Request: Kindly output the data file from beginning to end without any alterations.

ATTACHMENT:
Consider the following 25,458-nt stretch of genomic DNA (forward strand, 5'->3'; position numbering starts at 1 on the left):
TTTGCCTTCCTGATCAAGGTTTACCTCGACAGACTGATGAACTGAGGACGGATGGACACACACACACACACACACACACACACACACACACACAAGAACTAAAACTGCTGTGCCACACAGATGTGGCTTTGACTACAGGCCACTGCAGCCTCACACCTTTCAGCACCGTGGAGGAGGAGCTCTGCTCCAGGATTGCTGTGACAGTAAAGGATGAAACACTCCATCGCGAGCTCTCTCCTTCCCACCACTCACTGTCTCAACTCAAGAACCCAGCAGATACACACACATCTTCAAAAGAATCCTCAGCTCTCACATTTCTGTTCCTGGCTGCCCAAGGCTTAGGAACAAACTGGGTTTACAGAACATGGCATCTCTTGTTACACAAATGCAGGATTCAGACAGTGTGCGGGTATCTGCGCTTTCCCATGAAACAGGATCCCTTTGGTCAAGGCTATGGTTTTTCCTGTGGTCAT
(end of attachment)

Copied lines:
Consider the following 25,458-nt stretch of genomic DNA (forward strand, 5'->3'; position numbering starts at 1 on the left):
TTTGCCTTCCTGATCAAGGTTTACCTCGACAGACTGATGAACTGAGGACGGATGGACACACACACACACACACACACACACACACACACACACAAGAACTAAAACTGCTGTGCCACACAGATGTGGCTTTGACTACAGGCCACTGCAGCCTCACACCTTTCAGCACCGTGGAGGAGGAGCTCTGCTCCAGGATTGCTGTGACAGTAAAGGATGAAACACTCCATCGCGAGCTCTCTCCTTCCCACCACTCACTGTCTCAACTCAAGAACCCAGCAGATACACACACATCTTCAAAAGAATCCTCAGCTCTCACATTTCTGTTCCTGGCTGCCCAAGGCTTAGGAACAAACTGGGTTTACAGAACATGGCATCTCTTGTTACACAAATGCAGGATTCAGACAGTGTGCGGGTATCTGCGCTTTCCCATGAAACAGGATCCCTTTGGTCAAGGCTATGGTTTTTCCTGTGGTCAT